There were no answers, only lots and lots of smiles plus good food and drink at the exclusive party where I observed election night. It was a Republican fete hosted by the prestigious law firm of Akin Gump Strauss Hauer & Feld, who took over the entire rooftop of the “W” Hotel (pun intended?), festooned with red, white and blue lights and balloons, campaign banners, feather boas, patriotic pins and stuffed elephant toys for the taking, many small, medium and large televisions tuned to Fox News, and a commanding view of the rooftop of the White House. It was packed.
The W Hotel, one block away from the White House on 15th Street.
You may ask why a law firm would host a GOP victory night party, and the answer is simple and says so much about Washington. The big dog law firms here quite often are lobby shops, which is a profitable industry, and the smart firms go both ways, meaning their star rainmakers are Republicans and Democrats. It works for everyone. The firm is never out of touch with the party in power. Back in the musty olden days law firms simply had lawyers who used the law to defend clients; today some of these firms have clients who use the lawyers to help get laws passed. (That’s in my Understanding Washington 101 class.)

Up on the W roof I had a visit with Kitty and John Sununu, briefly chatted with Paul Kelly, the lobbyist for chain drug stores like CVS, met Michael Steele, the head of the Republican National Committee, and W. Nelson Lewis, who identified himself as formerly of Fox News but now the U.S. Ambassador to the Bahamas, and as such a rare Bush appointee in the Obama Administration. He was celebrating the night with his girlfriend, Jessica James “Jesse James” Golden. I had only this to say to Nelson: “I want your job.”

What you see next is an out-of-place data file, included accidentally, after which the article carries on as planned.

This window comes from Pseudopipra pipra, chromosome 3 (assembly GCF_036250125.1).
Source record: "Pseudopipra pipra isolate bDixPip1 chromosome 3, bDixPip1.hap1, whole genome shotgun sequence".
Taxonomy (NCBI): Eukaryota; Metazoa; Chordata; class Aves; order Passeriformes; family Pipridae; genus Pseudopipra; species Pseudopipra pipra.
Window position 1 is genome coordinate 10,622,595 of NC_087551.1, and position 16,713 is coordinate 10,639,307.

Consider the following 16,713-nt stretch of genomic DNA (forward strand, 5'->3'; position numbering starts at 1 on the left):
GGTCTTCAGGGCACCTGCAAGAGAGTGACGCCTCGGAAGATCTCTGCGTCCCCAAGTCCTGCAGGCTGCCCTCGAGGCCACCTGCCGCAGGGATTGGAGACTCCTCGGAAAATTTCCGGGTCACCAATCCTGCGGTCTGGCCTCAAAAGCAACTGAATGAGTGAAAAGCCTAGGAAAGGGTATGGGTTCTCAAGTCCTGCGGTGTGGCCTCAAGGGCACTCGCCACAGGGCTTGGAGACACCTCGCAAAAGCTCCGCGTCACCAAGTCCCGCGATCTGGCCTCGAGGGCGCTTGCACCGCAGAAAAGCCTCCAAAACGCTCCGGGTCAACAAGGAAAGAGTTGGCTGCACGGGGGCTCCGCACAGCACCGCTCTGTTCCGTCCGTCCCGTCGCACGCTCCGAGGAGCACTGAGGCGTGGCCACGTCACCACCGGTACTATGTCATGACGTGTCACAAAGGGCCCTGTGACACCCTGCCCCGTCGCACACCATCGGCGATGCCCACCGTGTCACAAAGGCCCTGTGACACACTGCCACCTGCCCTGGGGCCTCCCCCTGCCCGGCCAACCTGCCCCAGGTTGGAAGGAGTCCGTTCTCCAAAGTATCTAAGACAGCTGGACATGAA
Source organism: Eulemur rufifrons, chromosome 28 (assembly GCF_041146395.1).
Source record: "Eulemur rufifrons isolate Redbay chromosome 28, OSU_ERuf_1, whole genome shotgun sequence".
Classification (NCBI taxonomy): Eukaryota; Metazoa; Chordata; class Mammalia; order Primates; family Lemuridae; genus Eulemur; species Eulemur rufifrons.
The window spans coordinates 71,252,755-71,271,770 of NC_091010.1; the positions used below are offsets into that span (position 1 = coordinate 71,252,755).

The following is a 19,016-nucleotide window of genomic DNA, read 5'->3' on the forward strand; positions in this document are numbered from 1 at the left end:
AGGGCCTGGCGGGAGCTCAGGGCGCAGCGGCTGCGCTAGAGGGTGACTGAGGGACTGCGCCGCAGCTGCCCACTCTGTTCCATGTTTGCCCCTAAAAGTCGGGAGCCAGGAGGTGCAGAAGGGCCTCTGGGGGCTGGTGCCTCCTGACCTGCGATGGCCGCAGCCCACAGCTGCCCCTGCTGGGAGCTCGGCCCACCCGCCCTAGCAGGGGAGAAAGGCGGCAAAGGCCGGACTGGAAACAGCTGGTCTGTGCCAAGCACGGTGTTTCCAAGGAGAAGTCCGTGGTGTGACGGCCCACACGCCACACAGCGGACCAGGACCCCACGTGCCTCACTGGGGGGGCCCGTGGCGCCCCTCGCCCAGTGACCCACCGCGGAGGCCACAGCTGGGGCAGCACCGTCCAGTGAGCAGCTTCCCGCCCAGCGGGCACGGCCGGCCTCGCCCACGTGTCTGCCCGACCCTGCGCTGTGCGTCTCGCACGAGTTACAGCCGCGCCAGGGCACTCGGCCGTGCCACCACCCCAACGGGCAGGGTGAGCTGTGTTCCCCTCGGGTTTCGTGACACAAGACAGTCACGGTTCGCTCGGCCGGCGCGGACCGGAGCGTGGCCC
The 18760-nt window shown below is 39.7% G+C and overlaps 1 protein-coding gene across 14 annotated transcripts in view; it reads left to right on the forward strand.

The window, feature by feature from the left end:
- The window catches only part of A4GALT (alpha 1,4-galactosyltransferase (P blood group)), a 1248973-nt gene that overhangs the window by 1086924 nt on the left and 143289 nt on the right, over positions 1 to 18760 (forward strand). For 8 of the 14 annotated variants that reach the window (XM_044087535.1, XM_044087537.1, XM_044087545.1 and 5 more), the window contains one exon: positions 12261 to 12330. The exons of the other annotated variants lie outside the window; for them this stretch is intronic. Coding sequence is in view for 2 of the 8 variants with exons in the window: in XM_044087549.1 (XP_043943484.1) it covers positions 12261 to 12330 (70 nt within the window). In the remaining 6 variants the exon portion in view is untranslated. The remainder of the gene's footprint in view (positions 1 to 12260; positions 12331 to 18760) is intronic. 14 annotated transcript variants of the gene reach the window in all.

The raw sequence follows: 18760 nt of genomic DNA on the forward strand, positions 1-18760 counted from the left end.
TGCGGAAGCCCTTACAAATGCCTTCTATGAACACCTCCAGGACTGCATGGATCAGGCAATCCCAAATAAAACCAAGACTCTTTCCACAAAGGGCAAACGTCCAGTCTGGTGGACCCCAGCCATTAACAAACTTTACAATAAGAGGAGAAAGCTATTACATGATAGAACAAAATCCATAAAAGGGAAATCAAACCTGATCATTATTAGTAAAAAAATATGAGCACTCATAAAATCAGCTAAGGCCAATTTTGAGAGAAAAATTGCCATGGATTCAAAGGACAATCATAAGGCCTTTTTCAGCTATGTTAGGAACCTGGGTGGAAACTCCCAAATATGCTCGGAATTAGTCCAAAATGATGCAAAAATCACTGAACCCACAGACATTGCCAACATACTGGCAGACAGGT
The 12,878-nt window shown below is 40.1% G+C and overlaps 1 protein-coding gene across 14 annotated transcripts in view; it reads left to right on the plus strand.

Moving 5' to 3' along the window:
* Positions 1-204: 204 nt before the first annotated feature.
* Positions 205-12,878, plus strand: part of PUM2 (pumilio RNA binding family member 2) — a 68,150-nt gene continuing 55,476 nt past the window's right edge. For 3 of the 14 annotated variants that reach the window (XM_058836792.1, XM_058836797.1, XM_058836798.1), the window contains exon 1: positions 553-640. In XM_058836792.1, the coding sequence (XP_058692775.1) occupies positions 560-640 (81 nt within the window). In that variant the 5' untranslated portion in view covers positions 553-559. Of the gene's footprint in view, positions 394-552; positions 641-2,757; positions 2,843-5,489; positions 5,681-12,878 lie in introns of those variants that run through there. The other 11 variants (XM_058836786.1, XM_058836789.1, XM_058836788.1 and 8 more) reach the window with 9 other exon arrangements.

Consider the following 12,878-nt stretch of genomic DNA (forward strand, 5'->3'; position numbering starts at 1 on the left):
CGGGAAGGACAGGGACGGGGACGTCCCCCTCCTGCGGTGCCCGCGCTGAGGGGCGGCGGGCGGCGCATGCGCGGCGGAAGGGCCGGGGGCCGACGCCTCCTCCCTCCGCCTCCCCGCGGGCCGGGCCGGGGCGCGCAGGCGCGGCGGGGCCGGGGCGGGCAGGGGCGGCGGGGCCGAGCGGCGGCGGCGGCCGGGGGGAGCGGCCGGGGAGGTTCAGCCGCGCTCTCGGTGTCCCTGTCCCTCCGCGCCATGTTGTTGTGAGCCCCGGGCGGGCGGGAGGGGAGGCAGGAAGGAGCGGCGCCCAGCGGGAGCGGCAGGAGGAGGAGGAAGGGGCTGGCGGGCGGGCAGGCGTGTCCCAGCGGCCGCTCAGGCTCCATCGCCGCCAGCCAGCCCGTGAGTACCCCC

Amb. W. Nelson Lewis and "Jesse James" Golden.
Paul T. Kelly of the National Association of Drug Store Chains. Michael Steele out of focus (photographer's fault), but happy.
My party pass said “VIP” and allowed me to circulate freely among everyone, but what stood out was the food. In the VIP room, overlooking the Washington Monument, there was a generous bar with top shelf brands, plus large slabs of beautiful rare tenderloin, which servers sliced paper thin for sandwiches that could be embellished with horseradish sauce or mustard. Also a sushi bar and passed treats like lamb chops and shrimp wrapped in bacon with a mango sauce.

At the other end of the loud and dark rooftop, at the non-VIP end, there were several varieties of grilled cheese sandwich, including a decadent version with truffles, but also mini-cheeseburgers, hotdogs on a toothpick and, well, big bowls of potato chips. Are these the foods of the GOP? Will Rush Limbaugh and Michele Bachmann call it out? Truffles!! Tenderloin!! Not likely. What if it had been an Obama party? “Oh My God, that party cost $200 a nanosecond!”
The cocktails at the Akin Gump party were served with light-up ice cubes.
Special cocktails.
Republican taste in spirits?
A look into the party room that was not VIP.
The bar outside on the terrace.
Servers at the W Hotel.
The sushi bar at the Akin Gump party.
Grilled cheese with truffles.
Hot dogs on a toothpick. Beautiful tenderloin with an assortment of sauces.
Shrimps wrapped in bacon with mango sauce.
Spiced tuna with crunch.
Mini-cheeseburgers.
Lamb chops.
EMLEN KNIGHT DAVIES, THE AMBASSADOR’S DAUGHTER

Too often when we’re young we listen to older people and think, “oh what do they know?” Then we arrive at a certain age and listen to older people and think, “God, if I make it to my 90s I hope I’m that sharp!”

No doubt the thought going through the minds of the audience at Hillwood Museum as they listened to 94-year-old Emlen Knight Davies recall her two years in Moscow as “The Ambassador’s Daughter.” That was the theme of her talk the other night, opening an exhibition of period photos put together by her daughter, Mia Grosjean. Emlen took us back to when President Franklin Roosevelt appointed her father as the second U.S. Ambassador to the Soviet Union, and she traveled there with him and her stepmother.
Bob Fribourg, Nadine Kalachnikoff, Effie Fribourg, Lars Bolander
Emlen Knight Davies, 94, with her daughter, Mia Grosjean.